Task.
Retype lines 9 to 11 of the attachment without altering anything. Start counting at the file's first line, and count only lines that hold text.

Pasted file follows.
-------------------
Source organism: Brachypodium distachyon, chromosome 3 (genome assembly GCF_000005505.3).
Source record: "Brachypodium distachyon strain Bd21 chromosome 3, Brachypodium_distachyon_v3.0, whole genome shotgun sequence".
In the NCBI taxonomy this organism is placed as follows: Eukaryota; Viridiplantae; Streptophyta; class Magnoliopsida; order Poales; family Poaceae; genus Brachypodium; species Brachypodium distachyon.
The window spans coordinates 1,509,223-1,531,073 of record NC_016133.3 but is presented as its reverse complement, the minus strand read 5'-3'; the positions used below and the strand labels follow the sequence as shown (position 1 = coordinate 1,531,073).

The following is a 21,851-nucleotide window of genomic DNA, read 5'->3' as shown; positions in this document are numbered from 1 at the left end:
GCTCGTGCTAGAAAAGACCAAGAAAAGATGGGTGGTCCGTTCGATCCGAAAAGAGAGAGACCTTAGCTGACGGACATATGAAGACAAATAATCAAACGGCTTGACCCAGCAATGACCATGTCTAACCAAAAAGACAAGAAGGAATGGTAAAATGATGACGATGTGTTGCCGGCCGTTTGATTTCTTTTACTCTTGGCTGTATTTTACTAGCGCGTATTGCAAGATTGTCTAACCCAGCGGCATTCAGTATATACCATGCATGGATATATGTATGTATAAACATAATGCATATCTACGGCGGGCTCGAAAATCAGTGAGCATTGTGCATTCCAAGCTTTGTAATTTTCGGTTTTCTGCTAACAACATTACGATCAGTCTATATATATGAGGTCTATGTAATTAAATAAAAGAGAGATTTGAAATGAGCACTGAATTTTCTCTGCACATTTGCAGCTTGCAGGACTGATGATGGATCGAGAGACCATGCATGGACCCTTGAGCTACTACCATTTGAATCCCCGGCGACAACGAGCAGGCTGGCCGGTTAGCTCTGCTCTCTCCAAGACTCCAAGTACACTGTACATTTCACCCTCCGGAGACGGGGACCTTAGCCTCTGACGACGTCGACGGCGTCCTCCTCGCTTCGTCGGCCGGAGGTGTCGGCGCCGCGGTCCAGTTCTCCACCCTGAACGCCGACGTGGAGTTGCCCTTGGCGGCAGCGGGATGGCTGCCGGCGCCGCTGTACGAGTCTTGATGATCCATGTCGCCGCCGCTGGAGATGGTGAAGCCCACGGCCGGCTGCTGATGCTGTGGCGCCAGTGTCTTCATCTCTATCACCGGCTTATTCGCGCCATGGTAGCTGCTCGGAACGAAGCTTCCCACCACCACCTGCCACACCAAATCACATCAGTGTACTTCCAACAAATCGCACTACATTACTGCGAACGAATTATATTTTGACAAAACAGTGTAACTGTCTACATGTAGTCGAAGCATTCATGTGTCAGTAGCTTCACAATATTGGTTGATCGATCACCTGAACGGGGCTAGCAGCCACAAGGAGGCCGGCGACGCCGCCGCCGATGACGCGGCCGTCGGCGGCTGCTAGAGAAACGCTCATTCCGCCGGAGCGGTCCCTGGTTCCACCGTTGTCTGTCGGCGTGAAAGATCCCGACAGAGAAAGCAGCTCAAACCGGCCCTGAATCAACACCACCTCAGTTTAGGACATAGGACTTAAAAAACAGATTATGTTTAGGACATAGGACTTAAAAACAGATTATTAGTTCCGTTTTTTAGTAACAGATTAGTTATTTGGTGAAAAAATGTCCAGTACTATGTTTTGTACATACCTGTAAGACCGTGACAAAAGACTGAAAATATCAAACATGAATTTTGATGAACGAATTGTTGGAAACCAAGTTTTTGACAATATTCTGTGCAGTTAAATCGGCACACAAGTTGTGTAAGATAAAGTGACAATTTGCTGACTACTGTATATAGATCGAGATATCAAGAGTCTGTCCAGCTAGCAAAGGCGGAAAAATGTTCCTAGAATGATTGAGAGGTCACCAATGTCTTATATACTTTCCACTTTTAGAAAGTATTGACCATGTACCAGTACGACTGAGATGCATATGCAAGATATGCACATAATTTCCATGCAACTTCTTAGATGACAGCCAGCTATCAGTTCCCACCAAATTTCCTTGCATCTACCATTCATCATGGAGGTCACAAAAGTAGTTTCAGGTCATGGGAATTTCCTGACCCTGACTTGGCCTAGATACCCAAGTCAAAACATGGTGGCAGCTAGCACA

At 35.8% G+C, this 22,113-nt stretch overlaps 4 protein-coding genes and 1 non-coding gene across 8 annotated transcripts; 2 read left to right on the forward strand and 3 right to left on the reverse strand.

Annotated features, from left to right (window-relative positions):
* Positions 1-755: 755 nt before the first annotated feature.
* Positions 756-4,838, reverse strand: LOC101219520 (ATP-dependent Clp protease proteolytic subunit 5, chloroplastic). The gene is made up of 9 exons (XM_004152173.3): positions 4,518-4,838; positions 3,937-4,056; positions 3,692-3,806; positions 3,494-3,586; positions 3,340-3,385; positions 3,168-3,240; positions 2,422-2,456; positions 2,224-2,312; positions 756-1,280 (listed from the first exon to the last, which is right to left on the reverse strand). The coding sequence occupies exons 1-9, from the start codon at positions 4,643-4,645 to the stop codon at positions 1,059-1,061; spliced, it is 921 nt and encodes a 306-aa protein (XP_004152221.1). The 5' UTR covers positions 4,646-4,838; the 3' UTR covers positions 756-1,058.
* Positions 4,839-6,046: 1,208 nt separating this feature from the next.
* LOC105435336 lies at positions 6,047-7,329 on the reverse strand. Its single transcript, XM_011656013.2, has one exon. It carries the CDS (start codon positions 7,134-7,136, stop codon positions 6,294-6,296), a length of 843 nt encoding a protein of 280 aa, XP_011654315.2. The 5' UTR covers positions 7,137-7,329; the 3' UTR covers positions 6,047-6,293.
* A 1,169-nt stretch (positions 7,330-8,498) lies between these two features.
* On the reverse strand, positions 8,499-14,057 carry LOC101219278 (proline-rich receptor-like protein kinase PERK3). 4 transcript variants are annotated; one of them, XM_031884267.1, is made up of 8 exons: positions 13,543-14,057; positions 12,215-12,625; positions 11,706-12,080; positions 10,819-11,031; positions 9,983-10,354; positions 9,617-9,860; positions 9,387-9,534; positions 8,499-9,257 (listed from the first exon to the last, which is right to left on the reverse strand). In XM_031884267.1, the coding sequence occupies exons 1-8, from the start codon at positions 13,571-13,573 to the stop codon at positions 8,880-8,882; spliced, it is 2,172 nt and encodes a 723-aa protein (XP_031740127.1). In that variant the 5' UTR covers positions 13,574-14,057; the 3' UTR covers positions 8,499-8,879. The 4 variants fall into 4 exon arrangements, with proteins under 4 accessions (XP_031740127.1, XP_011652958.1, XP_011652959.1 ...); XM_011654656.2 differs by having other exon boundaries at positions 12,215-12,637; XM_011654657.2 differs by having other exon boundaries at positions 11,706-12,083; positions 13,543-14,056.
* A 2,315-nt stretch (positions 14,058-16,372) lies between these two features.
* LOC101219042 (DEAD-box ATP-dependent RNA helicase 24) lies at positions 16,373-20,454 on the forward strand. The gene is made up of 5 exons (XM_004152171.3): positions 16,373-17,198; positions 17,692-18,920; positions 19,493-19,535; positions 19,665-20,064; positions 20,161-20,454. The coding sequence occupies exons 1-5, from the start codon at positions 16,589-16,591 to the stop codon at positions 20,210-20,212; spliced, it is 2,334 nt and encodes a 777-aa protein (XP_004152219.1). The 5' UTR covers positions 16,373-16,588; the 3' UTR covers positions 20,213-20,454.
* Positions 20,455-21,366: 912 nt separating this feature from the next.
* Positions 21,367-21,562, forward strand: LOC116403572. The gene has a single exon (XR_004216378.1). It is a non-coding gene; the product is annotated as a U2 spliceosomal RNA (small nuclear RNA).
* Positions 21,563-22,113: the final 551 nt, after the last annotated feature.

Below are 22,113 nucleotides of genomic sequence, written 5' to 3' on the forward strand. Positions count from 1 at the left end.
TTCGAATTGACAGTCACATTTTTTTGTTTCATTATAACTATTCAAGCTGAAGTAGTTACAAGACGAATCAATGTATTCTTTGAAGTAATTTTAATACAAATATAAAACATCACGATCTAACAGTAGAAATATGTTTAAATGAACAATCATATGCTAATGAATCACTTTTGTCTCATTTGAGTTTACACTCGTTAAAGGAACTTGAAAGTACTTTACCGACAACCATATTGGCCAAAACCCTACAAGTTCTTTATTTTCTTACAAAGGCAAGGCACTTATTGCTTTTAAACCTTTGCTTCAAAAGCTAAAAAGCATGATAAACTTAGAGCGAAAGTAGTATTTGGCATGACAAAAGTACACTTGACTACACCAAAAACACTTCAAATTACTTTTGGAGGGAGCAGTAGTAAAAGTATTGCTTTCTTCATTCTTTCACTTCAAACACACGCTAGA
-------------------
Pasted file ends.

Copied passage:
* Positions 1-755: 755 nt before the first annotated feature.
* Positions 756-4,838, reverse strand: LOC101219520 (ATP-dependent Clp protease proteolytic subunit 5, chloroplastic). The gene is made up of 9 exons (XM_004152173.3): positions 4,518-4,838; positions 3,937-4,056; positions 3,692-3,806; positions 3,494-3,586; positions 3,340-3,385; positions 3,168-3,240; positions 2,422-2,456; positions 2,224-2,312; positions 756-1,280 (listed from the first exon to the last, which is right to left on the reverse strand). The coding sequence occupies exons 1-9, from the start codon at positions 4,643-4,645 to the stop codon at positions 1,059-1,061; spliced, it is 921 nt and encodes a 306-aa protein (XP_004152221.1). The 5' UTR covers positions 4,646-4,838; the 3' UTR covers positions 756-1,058.
* Positions 4,839-6,046: 1,208 nt separating this feature from the next.